Tag Archives: pastel

Rudee Inlet at Sundown / pastel

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Long ago, when I was a young chick in art school, they insisted we must learn linear perspective using vanishing points. It was too technical for me. I promptly forgot what I learned. After doing a few vanishing point exercises I decided if I wanted to draw architecture I’d just eyeball it.

It’s not easy to draw architecture. I have to try at least twice and it’s still not exactly right but it’s not annoying my eyes so this will do. My perspective is a little off and my proportions are a little off, I hope it’s not noticeable.

When I can get my lines straight I’m happy. I did this all free hand not using a photo or even a ruler. To check my lines for straightness I look at my drawing on the edge the way you look down the edge of a board to see if it’s warped, tilting the drawing so I’m not looking straight at it but kind of looking sideways. Then I can see where my lines go off straight and it’s easier to make corrections. It might seem like a slow process to draw straight lines this way but  I want to do it freehand and practice will pay off in the long run.

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This is a close up showing two focal points. The light in the foreground is a focal point because it’s contrasting with the bridge support that is partially illuminated by it, that support being the only one with a lot of light on it, and the dark lines going behind it on a slant. The secondary focal point in the background is a streetlight far away. It’s white against black, so if a viewer’s eye is zooming in on details their eye will stop there and look at the background for a second before moving on. You can see some sketchy boats in this photo which aren’t a focal point and aren’t even noticeable from far away.  Yeah, those are boats. I could hardly see them from where I was but I drew them anyway. (artistic license – draw as much or as little as you want to)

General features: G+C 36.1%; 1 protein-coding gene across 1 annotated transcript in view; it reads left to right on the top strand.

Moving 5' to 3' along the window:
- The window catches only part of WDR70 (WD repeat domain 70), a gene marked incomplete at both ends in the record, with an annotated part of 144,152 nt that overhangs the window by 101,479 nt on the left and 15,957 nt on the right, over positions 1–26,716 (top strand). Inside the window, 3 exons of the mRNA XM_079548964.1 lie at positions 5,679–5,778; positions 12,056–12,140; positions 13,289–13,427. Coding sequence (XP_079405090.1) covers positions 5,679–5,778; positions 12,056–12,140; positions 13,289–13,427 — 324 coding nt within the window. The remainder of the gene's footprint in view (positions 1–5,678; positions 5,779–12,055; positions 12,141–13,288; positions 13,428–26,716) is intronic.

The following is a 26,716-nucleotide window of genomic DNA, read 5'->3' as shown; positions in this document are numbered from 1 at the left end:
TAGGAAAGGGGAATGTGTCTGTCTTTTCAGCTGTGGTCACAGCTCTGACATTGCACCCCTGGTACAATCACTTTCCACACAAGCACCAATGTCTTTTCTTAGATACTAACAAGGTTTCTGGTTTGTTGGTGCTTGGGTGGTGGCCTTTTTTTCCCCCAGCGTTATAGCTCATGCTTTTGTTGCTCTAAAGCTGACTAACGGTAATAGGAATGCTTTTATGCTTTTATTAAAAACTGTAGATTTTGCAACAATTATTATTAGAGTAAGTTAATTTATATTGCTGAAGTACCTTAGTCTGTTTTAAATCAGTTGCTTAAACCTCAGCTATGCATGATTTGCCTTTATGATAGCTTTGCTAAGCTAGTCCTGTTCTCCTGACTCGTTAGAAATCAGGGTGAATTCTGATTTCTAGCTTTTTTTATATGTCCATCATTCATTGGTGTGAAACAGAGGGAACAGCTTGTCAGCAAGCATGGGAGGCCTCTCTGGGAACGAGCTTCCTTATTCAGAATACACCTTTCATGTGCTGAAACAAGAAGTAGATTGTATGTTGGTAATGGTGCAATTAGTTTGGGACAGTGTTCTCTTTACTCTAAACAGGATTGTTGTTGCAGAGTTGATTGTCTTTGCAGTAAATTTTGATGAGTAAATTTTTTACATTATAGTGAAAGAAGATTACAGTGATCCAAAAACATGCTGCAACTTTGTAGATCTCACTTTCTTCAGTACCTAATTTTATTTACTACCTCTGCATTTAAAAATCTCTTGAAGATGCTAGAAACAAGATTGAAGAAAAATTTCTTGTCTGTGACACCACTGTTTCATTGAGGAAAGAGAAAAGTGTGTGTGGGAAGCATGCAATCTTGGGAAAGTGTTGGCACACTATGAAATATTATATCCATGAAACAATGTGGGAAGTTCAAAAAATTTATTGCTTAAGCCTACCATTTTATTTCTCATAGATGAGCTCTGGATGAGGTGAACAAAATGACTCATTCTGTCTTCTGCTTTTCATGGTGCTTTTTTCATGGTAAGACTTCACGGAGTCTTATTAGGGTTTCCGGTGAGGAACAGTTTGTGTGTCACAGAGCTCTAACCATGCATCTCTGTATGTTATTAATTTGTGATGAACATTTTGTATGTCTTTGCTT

The lines look tilted because I wasn’t holding my camera exactly square to the paper.

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This close up shows reflections continuing from above the bridge to below it. I wanted to have some light reflecting under the bridge to tie the top to the lower part with a little light. That’s another secondary focal point on the far right of the drawing because of the white square on the black background and the orange square next to it.

Sundown was my favorite time of day to draw this scene from the balcony of my hotel. A half hour earlier the sun was glaring on the water so bright I couldn’t look in that direction. A half hour later and the buildings in the background blended in with the trees’ darkness.

I started this pastel in Plein air at the inlet on the 6th floor of the hotel. I did my drawing and picked my colors in plein air. Then I got an apartment and moved in. After a couple days I stopped unpacking and organizing the apt. so I could finish this. Now I have to get back to the unpacking job before I start another art project.

the time I captured a phoenix

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It was 2005. I was practicing figure drawing at open studio every week but didn’t go out to draw in plein air yet.